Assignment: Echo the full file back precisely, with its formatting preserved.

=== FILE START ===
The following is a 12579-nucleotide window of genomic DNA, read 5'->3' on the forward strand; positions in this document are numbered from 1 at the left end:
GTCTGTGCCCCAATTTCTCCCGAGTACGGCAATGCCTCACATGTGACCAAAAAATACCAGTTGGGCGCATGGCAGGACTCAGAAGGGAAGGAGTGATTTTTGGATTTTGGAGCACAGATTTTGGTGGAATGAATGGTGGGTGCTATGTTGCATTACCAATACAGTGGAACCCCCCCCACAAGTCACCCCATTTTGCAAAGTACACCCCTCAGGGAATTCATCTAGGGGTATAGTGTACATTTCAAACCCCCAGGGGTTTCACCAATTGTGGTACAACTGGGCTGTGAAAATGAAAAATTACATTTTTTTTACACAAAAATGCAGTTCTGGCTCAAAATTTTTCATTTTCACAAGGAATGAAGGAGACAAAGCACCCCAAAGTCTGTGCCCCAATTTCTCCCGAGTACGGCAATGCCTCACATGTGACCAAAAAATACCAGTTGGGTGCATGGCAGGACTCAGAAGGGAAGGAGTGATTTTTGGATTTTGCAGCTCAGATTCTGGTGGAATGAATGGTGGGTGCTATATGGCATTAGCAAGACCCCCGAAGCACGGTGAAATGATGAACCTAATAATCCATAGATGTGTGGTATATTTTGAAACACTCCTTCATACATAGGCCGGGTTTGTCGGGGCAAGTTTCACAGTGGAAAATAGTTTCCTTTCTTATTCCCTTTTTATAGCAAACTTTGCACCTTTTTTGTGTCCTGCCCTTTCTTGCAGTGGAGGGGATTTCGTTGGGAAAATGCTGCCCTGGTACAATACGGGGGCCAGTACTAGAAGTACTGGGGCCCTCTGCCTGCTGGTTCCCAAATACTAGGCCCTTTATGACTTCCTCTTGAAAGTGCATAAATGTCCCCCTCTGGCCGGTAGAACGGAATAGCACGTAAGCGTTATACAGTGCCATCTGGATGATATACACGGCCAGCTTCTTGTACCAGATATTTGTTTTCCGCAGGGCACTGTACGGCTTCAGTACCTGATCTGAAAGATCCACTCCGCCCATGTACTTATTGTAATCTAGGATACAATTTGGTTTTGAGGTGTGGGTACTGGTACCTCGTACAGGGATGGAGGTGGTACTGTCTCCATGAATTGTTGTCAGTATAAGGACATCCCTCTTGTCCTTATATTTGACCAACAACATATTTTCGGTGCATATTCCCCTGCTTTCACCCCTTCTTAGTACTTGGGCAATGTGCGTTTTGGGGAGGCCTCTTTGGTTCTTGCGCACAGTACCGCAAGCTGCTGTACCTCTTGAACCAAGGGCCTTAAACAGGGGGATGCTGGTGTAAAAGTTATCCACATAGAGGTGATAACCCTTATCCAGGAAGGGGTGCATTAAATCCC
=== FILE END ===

The following is a 12579-nucleotide window of genomic DNA, read 5'->3' on the forward strand; positions in this document are numbered from 1 at the left end:
GTCTGTGCCCCAATTTCTCCCGAGTACGGCAATGCCTCACATGTGACCAAAAAATACCAGTTGGGCGCATGGCAGGACTCAGAAGGGAAGGAGTGATTTTTGGATTTTGGAGCACAGATTTTGGTGGAATGAATGGTGGGTGCTATGTTGCATTACCAATACAGTGGAACCCCCCCCACAAGTCACCCCATTTTGCAAAGTACACCCCTCAGGGAATTCATCTAGGGGTATAGTGTACATTTCAAACCCCCAGGGGTTTCACCAATTGTGGTACAACTGGGCTGTGAAAATGAAAAATTACATTTTTTTTACACAAAAATGCAGTTCTGGCTCAAAATTTTTCATTTTCACAAGGAATGAAGGAGACAAAGCACCCCAAAGTCTGTGCCCCAATTTCTCCCGAGTACGGCAATGCCTCACATGTGACCAAAAAATACCAGTTGGGTGCATGGCAGGACTCAGAAGGGAAGGAGTGATTTTTGGATTTTGCAGCTCAGATTCTGGTGGAATGAATGGTGGGTGCTATATGGCATTAGCAAGACCCCCGAAGCACGGTGAAATGATGAACCTAATAATCCATAGATGTGTGGTATATTTTGAAACACTCCTTCATACATAGGCCGGGTTTGTCGGGGCAAGTTTCACAGTGGAAAATAGTTTCCTTTCTTATTCCCTTTTTATAGCAAACTTTGCACCTTTTTTGTGTCCTGCCCTTTCTTGCAGTGGAGGGGATTTCGTTGGGAAAATGCTGCCCTGGTACAATACGGGGGCCAGTACTAGAAGTACTGGGGCCCTCTGCCTGCTGGTTCCCAAATACTAGGCCCTTTATGACTTCCTCTTGAAAGTGCATAAATGTCCCCCTCTGGCCGGTAGAACGGAATAGCACGTAAGCGTTATACAGTGCCATCTGGATGATATACACGGCCAGCTTCTTGTACCAGATATTTGTTTTCCGCAGGGCACTGTACGGCTTCAGTACCTGATCTGAAAGATCCACTCCGCCCATGTACTTATTGTAATCTAGGATACAATTTGGTTTTGAGGTGTGGGTACTGGTACCTCGTACAGGGATGGAGGTGGTACTGTCTCCATGAATTGTTGTCAGTATAAGGACATCCCTCTTGTCCTTATATTTGACCAACAACATATTTTCGGTGCATATTCCCCTGCTTTCACCCCTTCTTAGTACTTGGGCAATGTGCGTTTTGGGGAGGCCTCTTTGGTTCTTGCGCACAGTACCGCAAGCTGCTGTACCTCTTGAACCAAGGGCCTTAAACAGGGGGATGCTGGTGTAAAAGTTATCCACATAGAGGTGATAACCCTTATCCAGGAAGGGGTGCATTAAATCCC